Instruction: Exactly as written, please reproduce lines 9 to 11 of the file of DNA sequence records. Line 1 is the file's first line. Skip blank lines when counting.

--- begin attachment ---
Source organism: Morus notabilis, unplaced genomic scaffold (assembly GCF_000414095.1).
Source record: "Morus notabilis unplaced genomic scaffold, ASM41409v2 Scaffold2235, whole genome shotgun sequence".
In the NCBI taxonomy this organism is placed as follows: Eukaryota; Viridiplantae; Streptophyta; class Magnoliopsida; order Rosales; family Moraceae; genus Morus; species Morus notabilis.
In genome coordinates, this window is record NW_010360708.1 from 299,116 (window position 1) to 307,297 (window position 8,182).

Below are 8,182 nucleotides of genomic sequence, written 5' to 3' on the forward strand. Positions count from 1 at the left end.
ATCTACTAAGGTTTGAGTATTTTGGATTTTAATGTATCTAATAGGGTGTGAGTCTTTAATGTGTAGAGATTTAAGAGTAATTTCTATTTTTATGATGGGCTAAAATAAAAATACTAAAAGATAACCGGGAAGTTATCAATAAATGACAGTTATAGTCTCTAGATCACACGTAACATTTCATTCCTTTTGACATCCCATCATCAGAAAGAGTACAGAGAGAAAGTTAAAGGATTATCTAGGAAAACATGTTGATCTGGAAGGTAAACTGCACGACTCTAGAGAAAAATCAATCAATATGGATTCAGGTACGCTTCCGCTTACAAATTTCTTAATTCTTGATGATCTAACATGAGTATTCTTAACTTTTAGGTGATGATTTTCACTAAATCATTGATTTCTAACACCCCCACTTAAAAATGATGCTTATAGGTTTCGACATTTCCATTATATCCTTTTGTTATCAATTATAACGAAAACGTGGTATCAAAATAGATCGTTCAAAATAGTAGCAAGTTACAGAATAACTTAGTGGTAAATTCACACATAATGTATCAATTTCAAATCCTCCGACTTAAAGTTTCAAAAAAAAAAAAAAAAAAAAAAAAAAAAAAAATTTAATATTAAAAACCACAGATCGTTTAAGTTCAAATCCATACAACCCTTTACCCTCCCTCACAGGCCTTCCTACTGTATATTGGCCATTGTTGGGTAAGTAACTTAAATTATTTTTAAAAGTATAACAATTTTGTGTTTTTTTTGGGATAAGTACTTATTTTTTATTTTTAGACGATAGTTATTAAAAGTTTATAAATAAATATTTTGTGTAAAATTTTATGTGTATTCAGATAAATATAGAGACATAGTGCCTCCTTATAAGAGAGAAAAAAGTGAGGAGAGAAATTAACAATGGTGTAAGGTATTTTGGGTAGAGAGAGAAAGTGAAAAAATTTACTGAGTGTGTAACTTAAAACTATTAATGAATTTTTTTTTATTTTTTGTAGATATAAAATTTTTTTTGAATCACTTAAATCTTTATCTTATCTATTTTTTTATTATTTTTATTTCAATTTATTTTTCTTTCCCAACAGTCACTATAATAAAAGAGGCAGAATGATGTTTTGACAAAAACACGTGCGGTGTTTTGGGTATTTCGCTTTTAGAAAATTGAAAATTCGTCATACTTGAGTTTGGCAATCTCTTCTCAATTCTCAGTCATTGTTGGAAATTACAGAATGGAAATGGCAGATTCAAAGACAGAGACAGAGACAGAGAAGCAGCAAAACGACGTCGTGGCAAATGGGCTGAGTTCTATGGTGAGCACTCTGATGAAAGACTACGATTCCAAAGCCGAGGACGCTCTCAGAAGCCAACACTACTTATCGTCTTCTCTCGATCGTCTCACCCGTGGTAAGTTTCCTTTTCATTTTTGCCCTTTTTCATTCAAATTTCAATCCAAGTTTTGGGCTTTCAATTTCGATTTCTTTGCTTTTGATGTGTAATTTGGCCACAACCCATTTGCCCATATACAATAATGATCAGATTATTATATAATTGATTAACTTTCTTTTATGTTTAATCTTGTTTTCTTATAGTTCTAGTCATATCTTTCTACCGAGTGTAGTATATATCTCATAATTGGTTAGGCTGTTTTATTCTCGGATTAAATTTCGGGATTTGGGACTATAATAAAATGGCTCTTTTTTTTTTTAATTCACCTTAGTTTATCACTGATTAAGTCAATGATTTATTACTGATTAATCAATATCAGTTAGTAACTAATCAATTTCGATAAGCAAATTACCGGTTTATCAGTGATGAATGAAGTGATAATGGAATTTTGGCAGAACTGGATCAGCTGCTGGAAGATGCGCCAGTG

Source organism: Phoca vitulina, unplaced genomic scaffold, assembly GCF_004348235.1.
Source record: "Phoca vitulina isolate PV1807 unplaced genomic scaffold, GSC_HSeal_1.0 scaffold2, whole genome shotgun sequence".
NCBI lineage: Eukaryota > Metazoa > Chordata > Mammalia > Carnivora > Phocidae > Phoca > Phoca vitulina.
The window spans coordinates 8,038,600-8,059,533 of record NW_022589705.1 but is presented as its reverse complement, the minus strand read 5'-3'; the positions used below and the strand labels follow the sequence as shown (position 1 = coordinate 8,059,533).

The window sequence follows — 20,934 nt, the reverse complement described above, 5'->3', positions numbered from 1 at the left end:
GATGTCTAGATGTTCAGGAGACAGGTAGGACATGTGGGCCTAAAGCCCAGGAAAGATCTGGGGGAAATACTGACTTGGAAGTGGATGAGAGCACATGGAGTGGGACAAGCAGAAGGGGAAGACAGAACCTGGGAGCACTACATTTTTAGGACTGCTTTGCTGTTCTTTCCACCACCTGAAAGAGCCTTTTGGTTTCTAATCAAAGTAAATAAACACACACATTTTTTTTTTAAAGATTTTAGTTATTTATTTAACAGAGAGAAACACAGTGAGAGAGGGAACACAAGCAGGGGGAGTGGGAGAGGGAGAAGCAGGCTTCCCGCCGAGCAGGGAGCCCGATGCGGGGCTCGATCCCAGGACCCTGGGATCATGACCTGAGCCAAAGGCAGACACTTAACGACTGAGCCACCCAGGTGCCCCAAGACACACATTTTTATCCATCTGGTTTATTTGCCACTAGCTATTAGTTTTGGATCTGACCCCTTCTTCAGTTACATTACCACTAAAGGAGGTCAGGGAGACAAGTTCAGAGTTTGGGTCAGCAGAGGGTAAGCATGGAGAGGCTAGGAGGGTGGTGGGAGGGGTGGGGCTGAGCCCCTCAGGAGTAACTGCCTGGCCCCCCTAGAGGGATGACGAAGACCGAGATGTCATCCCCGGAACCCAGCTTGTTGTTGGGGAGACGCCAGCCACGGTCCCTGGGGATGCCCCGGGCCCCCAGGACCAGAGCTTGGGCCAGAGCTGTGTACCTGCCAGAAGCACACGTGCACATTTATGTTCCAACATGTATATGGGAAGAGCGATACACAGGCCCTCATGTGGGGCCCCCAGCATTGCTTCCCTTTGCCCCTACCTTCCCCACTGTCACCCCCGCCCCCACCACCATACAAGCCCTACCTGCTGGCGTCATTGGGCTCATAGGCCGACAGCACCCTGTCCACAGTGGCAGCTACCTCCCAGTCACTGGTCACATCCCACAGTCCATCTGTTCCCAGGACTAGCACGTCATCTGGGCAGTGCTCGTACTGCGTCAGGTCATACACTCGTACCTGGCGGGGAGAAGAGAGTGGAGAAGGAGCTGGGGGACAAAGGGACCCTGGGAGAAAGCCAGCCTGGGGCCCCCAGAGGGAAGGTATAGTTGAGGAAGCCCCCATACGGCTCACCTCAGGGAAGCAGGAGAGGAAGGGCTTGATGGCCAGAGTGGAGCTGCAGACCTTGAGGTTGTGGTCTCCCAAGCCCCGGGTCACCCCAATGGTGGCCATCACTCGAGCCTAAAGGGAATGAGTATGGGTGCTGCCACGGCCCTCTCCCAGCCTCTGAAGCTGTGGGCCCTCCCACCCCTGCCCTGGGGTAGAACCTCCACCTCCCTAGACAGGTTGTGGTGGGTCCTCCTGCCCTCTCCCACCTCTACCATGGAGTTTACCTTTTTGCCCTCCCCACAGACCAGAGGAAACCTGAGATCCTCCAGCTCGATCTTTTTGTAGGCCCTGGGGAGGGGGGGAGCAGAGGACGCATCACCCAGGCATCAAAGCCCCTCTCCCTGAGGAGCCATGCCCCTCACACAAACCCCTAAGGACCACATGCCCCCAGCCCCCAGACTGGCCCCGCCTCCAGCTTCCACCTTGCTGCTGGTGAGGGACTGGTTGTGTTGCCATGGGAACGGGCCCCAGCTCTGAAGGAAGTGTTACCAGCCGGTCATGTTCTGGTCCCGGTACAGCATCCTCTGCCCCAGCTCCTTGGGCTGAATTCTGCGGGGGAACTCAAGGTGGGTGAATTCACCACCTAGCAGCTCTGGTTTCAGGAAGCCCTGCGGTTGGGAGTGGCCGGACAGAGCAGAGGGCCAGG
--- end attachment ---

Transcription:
NCBI lineage: Eukaryota > Metazoa > Chordata > Mammalia > Carnivora > Phocidae > Phoca > Phoca vitulina.
The window spans coordinates 8,038,600-8,059,533 of record NW_022589705.1 but is presented as its reverse complement, the minus strand read 5'-3'; the positions used below and the strand labels follow the sequence as shown (position 1 = coordinate 8,059,533).

The window sequence follows — 20,934 nt, the reverse complement described above, 5'->3', positions numbered from 1 at the left end: